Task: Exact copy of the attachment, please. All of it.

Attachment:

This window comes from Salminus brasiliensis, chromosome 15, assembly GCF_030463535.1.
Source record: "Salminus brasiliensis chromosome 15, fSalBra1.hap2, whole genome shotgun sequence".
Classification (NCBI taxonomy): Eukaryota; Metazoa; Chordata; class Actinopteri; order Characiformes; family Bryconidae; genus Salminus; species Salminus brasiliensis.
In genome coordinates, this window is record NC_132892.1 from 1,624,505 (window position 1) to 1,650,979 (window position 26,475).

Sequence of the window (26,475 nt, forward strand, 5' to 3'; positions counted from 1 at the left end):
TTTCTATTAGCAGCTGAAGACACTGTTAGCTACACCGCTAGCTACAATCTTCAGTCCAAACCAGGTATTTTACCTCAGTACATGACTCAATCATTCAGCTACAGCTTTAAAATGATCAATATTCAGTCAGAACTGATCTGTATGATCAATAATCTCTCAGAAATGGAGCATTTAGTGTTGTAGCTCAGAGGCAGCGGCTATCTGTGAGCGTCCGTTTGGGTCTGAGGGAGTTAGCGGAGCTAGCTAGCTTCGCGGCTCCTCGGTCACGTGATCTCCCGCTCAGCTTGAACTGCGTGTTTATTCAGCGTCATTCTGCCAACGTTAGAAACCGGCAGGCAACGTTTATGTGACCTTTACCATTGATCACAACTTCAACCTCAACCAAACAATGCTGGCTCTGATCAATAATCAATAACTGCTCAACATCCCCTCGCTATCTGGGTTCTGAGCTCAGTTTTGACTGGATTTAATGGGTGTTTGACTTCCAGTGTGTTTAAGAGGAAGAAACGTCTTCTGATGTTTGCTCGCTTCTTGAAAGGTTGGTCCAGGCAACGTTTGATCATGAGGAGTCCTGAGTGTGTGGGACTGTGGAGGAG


This window comes from Salminus brasiliensis, chromosome 15, assembly GCF_030463535.1.
Source record: "Salminus brasiliensis chromosome 15, fSalBra1.hap2, whole genome shotgun sequence".
Classification (NCBI taxonomy): Eukaryota; Metazoa; Chordata; class Actinopteri; order Characiformes; family Bryconidae; genus Salminus; species Salminus brasiliensis.
In genome coordinates, this window is record NC_132892.1 from 1,624,505 (window position 1) to 1,650,979 (window position 26,475).

Sequence of the window (26,475 nt, forward strand, 5' to 3'; positions counted from 1 at the left end):
TTTCTATTAGCAGCTGAAGACACTGTTAGCTACACCGCTAGCTACAATCTTCAGTCCAAACCAGGTATTTTACCTCAGTACATGACTCAATCATTCAGCTACAGCTTTAAAATGATCAATATTCAGTCAGAACTGATCTGTATGATCAATAATCTCTCAGAAATGGAGCATTTAGTGTTGTAGCTCAGAGGCAGCGGCTATCTGTGAGCGTCCGTTTGGGTCTGAGGGAGTTAGCGGAGCTAGCTAGCTTCGCGGCTCCTCGGTCACGTGATCTCCCGCTCAGCTTGAACTGCGTGTTTATTCAGCGTCATTCTGCCAACGTTAGAAACCGGCAGGCAACGTTTATGTGACCTTTACCATTGATCACAACTTCAACCTCAACCAAACAATGCTGGCTCTGATCAATAATCAATAACTGCTCAACATCCCCTCGCTATCTGGGTTCTGAGCTCAGTTTTGACTGGATTTAATGGGTGTTTGACTTCCAGTGTGTTTAAGAGGAAGAAACGTCTTCTGATGTTTGCTCGCTTCTTGAAAGGTTGGTCCAGGCAACGTTTGATCATGAGGAGTCCTGAGTGTGTGGGACTGTGGAGGAG